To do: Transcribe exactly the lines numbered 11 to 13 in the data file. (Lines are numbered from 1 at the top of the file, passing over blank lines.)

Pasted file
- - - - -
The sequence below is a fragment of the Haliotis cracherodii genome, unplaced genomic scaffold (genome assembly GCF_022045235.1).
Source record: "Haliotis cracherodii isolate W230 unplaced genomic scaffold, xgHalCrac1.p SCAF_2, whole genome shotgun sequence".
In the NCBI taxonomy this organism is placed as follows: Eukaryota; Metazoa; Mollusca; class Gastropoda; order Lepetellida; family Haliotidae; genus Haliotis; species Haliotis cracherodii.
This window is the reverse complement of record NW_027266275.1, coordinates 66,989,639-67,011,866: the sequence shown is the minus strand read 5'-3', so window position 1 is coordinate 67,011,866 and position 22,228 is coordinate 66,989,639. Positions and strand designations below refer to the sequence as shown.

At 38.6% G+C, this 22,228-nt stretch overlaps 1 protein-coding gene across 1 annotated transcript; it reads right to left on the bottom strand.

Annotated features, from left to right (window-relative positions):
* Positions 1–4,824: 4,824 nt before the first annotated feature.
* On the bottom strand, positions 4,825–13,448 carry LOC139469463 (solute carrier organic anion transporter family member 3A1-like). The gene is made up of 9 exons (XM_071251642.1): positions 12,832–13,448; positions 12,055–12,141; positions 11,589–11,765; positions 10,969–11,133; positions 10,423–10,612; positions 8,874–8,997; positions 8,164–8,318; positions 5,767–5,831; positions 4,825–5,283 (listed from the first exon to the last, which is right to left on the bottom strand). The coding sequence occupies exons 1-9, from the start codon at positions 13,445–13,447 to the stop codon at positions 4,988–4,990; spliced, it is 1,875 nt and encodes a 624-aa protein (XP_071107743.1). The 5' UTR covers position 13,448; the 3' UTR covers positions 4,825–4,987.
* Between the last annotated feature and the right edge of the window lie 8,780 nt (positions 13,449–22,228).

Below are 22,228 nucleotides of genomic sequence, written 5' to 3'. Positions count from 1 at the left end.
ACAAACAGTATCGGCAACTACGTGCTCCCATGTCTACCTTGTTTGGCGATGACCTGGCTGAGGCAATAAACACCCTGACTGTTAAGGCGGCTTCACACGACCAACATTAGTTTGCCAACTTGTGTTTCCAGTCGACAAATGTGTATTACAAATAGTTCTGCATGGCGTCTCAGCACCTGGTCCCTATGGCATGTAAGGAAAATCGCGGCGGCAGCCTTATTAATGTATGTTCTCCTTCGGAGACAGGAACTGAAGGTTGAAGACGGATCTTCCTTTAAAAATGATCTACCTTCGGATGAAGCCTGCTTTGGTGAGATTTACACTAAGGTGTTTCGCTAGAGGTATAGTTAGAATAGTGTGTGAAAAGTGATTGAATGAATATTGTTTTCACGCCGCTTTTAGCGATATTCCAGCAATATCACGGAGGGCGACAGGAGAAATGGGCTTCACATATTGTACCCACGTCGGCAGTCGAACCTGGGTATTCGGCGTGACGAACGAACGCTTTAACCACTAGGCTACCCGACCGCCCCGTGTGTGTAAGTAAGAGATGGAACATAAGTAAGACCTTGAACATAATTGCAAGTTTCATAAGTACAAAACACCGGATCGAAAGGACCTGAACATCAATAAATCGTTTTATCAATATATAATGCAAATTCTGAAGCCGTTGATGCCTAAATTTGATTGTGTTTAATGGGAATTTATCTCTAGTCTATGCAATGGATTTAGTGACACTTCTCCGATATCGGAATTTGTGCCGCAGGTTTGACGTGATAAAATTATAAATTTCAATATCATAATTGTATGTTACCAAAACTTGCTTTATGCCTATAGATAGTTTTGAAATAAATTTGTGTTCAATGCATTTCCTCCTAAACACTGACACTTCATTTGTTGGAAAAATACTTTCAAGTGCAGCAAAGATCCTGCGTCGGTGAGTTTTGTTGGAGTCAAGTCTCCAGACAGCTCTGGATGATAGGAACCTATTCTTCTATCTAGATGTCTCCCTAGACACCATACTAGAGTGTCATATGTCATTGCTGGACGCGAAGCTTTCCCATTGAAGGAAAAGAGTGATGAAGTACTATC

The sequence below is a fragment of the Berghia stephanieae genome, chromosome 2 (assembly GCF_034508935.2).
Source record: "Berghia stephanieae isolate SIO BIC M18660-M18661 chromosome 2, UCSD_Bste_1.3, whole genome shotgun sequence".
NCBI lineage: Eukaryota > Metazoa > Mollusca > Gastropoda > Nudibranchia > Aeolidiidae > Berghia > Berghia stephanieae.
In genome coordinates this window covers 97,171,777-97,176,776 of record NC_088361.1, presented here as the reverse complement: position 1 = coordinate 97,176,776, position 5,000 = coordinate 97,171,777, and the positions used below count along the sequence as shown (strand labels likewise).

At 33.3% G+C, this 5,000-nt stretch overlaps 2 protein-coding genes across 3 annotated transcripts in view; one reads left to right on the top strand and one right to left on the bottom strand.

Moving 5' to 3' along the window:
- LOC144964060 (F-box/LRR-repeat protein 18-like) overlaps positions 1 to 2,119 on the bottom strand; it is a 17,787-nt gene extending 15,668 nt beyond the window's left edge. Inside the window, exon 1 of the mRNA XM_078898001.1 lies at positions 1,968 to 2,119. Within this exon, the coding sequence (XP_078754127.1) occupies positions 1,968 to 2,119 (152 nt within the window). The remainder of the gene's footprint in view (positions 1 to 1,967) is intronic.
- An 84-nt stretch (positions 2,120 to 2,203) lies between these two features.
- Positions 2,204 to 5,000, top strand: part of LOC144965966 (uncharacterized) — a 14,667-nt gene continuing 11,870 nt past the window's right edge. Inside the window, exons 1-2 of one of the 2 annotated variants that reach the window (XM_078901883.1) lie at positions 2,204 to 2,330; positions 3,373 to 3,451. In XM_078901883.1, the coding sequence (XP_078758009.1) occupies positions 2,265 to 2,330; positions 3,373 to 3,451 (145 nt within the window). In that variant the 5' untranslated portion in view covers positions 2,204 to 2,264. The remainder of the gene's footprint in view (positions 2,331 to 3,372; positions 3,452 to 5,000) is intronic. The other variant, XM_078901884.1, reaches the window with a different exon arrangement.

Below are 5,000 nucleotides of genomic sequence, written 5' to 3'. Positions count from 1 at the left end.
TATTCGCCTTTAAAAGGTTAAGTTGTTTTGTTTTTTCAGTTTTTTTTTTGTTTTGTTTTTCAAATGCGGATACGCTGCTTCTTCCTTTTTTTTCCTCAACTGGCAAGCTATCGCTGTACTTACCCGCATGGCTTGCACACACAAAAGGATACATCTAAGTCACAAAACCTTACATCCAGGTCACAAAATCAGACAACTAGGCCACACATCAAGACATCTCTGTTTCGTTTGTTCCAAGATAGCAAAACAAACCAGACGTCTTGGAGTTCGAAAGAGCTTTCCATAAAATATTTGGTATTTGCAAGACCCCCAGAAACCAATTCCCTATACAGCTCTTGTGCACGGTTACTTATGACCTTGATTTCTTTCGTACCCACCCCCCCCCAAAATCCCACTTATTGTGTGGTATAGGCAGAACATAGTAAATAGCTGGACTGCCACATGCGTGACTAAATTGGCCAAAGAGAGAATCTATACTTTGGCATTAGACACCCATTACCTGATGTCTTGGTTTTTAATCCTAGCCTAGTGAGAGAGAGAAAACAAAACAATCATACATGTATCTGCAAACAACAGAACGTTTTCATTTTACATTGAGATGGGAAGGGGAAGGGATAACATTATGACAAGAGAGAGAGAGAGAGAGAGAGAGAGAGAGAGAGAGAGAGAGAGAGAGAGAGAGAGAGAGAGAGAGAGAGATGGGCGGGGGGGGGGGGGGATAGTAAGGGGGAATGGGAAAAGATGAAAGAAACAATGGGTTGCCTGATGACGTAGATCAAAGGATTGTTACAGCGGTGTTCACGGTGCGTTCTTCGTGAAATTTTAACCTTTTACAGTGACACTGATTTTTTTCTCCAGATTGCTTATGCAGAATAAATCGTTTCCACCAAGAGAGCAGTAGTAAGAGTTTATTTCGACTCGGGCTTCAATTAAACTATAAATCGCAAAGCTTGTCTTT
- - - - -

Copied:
ACAAACAGTATCGGCAACTACGTGCTCCCATGTCTACCTTGTTTGGCGATGACCTGGCTGAGGCAATAAACACCCTGACTGTTAAGGCGGCTTCACACGACCAACATTAGTTTGCCAACTTGTGTTTCCAGTCGACAAATGTGTATTACAAATAGTTCTGCATGGCGTCTCAGCACCTGGTCCCTATGGCATGTAAGGAAAATCGCGGCGGCAGCCTTATTAATGTATGTTCTCCTTCGGAGACAGGAACTGAAGGTTGAAGACGGATCTTCCTTTAAAAATGATCTACCTTCGGATGAAGCCTGCTTTGGTGAGATTTACACTAAGGTGTTTCGCTAGAGGTATAGTTAGAATAGTGTGTGAAAAGTGATTGAATGAATATTGTTTTCACGCCGCTTTTAGCGATATTCCAGCAATATCACGGAGGGCGACAGGAGAAATGGGCTTCACATATTGTACCCACGTCGGCAGTCGAACCTGGGTATTCGGCGTGACGAACGAACGCTTTAACCACTAGGCTACCCGACCGCCCCGTGTGTGTAAGTAAGAGATGGAACATAAGTAAGACCTTGAACATAATTGCAAGTTTCATAAGTACAAAACACCGGATCGAAAGGACCTGAACATCAATAAATCGTTTTATCAATATATAATGCAAATTCTGAAGCCGTTGATGCCTAAATTTGATTGTGTTTAATGGGAATTTATCTCTAGTCTATGCAATGGATTTAGTGACACTTCTCCGATATCGGAATTTGTGCCGCAGGTTTGACGTGATAAAATTATAAATTTCAATATCATAATTGTATGTTACCAAAACTTGCTTTATGCCTATAGATAGTTTTGAAATAAATTTGTGTTCAATGCATTTCCTCCTAAACACTGACACTTCATTTGTTGGAAAAATACTTTCAAGTGCAGCAAAGATCCTGCGTCGGTGAGTTTTGTTGGAGTCAAGTCTCCAGACAGCTCTGGATGATAGGAACCTATTCTTCTATCTAGATGTCTCCCTAGACACCATACTAGAGTGTCATATGTCATTGCTGGACGCGAAGCTTTCCCATTGAAGGAAAAGAGTGATGAAGTACTATC

The sequence below is a fragment of the Berghia stephanieae genome, chromosome 2 (assembly GCF_034508935.2).
Source record: "Berghia stephanieae isolate SIO BIC M18660-M18661 chromosome 2, UCSD_Bste_1.3, whole genome shotgun sequence".